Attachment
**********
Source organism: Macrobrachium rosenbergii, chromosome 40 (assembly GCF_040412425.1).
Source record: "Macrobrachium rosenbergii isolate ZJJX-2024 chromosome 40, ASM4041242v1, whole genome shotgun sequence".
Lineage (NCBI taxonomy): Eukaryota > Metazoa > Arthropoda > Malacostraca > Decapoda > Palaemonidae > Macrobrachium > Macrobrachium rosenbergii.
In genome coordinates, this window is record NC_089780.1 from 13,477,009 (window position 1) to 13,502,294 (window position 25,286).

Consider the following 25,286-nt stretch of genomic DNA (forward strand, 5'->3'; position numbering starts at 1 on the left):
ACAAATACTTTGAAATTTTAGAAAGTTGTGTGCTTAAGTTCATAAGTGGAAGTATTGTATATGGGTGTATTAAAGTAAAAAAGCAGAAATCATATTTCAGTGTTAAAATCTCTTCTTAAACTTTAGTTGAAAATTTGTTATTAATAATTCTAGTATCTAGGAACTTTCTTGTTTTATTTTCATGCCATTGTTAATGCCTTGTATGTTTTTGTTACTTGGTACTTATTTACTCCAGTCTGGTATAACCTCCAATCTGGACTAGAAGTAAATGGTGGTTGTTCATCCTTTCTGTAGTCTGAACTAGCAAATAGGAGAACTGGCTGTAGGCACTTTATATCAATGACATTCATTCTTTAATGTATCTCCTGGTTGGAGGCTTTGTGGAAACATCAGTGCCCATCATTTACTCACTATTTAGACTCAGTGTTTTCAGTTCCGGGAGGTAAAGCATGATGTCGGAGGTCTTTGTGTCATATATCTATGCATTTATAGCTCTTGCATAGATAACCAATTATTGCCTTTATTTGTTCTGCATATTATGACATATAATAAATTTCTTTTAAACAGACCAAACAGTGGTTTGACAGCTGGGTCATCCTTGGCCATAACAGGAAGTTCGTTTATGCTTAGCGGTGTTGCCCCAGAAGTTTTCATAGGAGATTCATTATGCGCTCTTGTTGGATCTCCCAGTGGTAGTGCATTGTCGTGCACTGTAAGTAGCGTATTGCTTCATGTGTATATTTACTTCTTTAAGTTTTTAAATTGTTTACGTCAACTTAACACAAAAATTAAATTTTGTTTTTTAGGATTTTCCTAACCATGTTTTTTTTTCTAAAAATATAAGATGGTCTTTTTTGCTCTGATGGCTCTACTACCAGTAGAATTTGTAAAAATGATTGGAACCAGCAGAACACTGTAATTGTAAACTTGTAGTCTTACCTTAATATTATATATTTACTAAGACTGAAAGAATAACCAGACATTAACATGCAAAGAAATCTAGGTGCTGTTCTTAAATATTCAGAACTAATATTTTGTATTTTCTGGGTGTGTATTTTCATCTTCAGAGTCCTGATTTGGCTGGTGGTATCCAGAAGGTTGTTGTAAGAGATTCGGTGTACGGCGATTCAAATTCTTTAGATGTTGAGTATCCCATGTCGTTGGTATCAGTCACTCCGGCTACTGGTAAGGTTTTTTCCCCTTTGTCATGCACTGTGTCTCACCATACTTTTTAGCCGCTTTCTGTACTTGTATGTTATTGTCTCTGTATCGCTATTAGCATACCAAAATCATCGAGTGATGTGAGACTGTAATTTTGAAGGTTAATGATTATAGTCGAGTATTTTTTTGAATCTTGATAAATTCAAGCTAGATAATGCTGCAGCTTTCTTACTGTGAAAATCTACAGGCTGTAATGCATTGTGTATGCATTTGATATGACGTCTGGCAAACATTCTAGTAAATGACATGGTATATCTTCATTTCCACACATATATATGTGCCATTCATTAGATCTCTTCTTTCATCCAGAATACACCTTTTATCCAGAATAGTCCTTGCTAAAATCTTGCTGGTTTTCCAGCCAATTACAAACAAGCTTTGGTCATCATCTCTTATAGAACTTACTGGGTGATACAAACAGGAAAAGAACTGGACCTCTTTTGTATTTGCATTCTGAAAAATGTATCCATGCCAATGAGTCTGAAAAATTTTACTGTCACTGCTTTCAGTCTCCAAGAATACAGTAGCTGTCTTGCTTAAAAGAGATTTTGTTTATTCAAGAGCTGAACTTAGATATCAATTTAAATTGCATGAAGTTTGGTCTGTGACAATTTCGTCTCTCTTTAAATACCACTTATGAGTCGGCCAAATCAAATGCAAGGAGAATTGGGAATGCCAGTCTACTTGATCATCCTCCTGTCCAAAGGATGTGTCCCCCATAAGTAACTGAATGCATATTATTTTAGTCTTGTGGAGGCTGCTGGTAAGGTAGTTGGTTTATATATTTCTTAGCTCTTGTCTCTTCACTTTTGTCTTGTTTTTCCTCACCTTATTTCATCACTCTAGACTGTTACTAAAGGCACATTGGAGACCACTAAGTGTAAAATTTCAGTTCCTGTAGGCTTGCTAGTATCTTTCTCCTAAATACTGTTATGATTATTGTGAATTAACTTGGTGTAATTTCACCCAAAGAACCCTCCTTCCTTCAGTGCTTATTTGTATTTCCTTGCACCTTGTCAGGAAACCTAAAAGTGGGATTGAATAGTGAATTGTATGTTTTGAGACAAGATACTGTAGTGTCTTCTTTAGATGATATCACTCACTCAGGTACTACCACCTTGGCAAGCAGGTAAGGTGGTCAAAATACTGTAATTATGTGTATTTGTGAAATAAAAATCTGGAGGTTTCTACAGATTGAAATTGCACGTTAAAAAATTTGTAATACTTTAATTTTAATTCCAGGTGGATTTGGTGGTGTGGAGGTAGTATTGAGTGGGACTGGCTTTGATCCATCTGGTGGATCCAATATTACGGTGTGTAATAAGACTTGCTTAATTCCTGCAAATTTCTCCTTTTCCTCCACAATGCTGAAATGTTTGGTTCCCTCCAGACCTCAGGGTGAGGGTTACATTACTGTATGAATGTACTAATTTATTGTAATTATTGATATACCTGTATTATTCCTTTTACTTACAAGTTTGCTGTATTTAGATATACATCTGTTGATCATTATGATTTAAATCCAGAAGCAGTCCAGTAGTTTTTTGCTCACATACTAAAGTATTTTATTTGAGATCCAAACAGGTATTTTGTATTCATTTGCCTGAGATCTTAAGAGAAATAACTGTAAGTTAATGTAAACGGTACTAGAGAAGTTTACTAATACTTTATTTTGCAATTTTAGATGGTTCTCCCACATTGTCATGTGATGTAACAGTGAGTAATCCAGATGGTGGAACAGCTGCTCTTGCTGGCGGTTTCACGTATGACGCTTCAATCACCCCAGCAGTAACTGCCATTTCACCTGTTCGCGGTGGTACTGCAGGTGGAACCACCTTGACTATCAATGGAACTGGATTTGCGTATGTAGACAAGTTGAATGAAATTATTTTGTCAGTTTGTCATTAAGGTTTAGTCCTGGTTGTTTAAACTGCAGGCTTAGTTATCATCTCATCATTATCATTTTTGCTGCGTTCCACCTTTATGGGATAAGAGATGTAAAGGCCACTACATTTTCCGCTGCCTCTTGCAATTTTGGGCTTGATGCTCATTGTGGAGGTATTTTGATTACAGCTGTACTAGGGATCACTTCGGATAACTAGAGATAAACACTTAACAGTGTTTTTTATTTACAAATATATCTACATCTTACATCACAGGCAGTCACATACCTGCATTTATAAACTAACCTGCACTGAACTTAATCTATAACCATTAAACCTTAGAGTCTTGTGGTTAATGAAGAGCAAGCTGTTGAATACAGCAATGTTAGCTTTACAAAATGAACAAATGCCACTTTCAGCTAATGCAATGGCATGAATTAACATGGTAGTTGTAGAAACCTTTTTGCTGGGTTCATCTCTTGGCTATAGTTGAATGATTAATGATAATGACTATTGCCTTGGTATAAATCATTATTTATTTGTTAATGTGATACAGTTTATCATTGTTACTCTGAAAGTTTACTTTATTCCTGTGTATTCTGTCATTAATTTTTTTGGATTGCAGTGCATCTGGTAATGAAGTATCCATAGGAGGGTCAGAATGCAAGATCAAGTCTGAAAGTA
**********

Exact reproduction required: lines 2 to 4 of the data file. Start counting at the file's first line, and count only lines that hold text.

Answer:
Source record: "Macrobrachium rosenbergii isolate ZJJX-2024 chromosome 40, ASM4041242v1, whole genome shotgun sequence".
Lineage (NCBI taxonomy): Eukaryota > Metazoa > Arthropoda > Malacostraca > Decapoda > Palaemonidae > Macrobrachium > Macrobrachium rosenbergii.
In genome coordinates, this window is record NC_089780.1 from 13,477,009 (window position 1) to 13,502,294 (window position 25,286).